Loneliness Greatly Contributes to Depression During, After Pregnancy

Loneliness caused by stigma and a feeling of sudden disconnection appears to play a central role in depression in expectant and new mothers, a study finds.

Perinatal depression (PND) is a major depressive episode that occurs during pregnancy, or within four weeks after childbirth, and can last up to a year. The condition affects 10% to 20% of women in the United States.

History of depression, poor social support or relationship quality are known risk factors for PND, among others. But few studies have focused on the link between loneliness and perinatal depression thus far.

After examining accounts from 537 women from 27 studies, researchers at University College London (UCL) found that many expectant and new mothers with depression experienced loneliness.

"Having a baby is a period of huge transition and upheaval, that can involve losing touch with people and existing networks, such as work colleagues. This research suggests that loneliness is a major risk for mental health problems during pregnancy and for new mothers," says lead author Katherine Adlington, M.A., (UCL Psychiatry and East London NHS Foundation Trust).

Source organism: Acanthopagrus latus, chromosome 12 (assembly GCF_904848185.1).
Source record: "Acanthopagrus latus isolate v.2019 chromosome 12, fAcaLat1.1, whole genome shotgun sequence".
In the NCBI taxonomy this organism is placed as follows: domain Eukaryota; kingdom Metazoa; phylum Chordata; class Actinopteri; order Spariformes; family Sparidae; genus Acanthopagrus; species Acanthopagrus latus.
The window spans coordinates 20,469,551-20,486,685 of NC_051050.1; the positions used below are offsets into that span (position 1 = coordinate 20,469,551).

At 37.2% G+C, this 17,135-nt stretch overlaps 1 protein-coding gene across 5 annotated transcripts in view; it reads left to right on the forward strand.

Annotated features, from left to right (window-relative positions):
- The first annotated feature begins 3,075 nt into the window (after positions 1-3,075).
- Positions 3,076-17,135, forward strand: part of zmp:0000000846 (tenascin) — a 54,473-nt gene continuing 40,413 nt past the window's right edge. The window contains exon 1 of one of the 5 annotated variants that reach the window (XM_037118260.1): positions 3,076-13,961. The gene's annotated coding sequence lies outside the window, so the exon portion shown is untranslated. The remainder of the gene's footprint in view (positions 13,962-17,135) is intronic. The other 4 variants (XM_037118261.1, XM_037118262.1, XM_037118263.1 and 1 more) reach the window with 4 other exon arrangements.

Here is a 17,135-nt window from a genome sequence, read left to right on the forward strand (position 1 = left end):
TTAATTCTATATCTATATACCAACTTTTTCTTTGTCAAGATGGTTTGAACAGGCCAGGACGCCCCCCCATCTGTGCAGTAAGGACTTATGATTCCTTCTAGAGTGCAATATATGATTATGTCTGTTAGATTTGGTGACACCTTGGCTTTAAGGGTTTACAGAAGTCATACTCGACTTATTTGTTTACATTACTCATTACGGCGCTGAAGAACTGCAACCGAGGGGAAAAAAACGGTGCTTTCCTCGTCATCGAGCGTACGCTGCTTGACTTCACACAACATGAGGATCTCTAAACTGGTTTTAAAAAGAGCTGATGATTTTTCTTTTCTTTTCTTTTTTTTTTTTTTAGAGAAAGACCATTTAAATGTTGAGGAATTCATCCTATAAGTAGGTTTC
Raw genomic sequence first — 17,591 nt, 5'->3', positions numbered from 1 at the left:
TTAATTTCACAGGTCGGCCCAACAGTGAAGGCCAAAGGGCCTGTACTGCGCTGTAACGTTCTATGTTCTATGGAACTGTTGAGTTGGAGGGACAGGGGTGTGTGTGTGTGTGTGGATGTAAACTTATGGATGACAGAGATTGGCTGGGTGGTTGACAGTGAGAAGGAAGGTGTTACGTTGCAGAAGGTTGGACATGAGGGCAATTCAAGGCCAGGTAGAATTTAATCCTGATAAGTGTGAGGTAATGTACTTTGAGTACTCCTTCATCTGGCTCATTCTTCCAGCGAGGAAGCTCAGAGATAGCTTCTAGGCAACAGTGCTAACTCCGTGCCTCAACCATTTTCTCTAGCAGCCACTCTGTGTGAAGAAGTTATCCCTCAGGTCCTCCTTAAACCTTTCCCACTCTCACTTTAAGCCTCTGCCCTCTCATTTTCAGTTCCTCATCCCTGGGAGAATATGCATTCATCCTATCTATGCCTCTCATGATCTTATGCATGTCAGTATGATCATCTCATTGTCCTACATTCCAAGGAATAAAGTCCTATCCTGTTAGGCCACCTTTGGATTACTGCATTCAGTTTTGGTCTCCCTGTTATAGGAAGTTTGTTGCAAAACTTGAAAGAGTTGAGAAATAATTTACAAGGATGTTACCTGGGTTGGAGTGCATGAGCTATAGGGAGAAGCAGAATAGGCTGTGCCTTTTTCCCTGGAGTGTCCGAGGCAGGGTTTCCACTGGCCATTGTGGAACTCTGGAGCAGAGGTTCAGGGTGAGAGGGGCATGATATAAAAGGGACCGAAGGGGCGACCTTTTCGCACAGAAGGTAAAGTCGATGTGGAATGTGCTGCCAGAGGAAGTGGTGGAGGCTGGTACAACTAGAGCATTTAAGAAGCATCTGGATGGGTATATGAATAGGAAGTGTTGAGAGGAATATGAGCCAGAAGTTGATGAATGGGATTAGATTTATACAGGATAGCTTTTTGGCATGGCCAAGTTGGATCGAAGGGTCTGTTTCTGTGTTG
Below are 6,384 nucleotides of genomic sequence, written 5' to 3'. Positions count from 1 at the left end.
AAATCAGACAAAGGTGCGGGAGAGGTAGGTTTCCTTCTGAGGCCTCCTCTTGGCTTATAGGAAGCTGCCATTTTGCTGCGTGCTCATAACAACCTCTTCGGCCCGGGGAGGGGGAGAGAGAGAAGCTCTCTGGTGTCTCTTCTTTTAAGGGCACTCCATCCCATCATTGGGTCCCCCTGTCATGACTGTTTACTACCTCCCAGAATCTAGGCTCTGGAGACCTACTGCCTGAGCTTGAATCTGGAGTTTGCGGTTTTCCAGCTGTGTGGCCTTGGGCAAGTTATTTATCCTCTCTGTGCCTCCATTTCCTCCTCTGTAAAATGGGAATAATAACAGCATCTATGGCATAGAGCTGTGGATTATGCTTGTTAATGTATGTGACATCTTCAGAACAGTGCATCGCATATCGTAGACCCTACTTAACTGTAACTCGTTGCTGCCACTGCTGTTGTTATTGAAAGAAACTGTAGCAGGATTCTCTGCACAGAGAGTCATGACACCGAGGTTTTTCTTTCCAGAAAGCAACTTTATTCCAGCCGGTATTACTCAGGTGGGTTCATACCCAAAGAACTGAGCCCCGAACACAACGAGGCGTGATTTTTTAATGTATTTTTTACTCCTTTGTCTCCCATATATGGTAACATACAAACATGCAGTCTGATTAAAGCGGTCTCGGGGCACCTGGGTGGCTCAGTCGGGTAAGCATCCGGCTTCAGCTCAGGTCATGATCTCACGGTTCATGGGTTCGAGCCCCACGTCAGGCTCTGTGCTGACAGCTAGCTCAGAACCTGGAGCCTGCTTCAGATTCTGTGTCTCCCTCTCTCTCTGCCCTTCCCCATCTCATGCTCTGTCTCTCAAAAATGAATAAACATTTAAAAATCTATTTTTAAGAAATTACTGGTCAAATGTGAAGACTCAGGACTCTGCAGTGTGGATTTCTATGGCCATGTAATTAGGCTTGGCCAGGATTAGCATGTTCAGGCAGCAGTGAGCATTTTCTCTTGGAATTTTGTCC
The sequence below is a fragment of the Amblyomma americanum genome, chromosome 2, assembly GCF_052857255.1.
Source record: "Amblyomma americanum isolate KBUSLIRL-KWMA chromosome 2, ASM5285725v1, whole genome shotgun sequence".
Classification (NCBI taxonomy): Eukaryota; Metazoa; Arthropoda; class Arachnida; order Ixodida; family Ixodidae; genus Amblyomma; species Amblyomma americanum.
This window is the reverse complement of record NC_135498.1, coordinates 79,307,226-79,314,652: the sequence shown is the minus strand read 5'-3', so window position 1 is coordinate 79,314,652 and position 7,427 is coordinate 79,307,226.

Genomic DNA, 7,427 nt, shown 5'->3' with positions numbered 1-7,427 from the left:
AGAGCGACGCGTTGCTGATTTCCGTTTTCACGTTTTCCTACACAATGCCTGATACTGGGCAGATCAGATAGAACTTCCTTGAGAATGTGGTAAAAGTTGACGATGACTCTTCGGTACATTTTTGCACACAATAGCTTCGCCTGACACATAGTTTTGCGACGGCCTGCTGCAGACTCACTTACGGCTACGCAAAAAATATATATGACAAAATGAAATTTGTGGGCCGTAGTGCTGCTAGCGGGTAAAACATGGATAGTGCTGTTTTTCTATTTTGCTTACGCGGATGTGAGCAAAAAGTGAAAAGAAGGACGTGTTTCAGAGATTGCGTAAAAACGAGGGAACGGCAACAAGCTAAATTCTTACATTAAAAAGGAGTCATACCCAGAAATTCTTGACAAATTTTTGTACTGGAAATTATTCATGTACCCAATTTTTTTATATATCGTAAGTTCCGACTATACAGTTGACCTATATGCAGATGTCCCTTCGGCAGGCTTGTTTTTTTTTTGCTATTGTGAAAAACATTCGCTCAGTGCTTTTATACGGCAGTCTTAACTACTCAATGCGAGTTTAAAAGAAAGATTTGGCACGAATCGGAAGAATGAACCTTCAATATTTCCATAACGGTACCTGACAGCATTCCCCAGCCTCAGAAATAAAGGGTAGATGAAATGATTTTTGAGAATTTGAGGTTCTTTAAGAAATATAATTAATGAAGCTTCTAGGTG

Stigma was one of the causes of loneliness during pregnancy. For example, many women reported a fear of being judged as a "bad mother," which contributed to them hiding their symptoms and led to self-isolation and withdrawal.

Many women reported a sudden sense of emotional disconnection after birth, from their previous lives before getting pregnant, from other mothers, and from the baby. Others said they received less support from their partner, family, and their community than expected.

The researchers found mothers from disadvantaged communities to carry a double burden due to increased stigma and decreased social support. This could be addressed by providing more targeted support that is culturally appropriate and without language barriers.

The study, published in BMC Psychiatry, also looked at potential solutions. Many women said validation and understanding from clinical staff could help to alleviate their loneliness. Meanwhile, support from other mothers with PND would be helpful, but only if those mothers had similar experiences.

Women with perinatal depression may experience feelings of extreme sadness, anxiety, worthlessness, and fatigue, sometimes so severe that it makes it difficult to carry out daily tasks.

Perinatal depression is not to be confused with "baby blues," defined as mood changes and feelings of unhappiness, anxiety, or exhaustion in the first two weeks after giving birth. About four in five new mothers experience this phenomenon. If such feelings don’t go away in two weeks, a woman may have postpartum depression.

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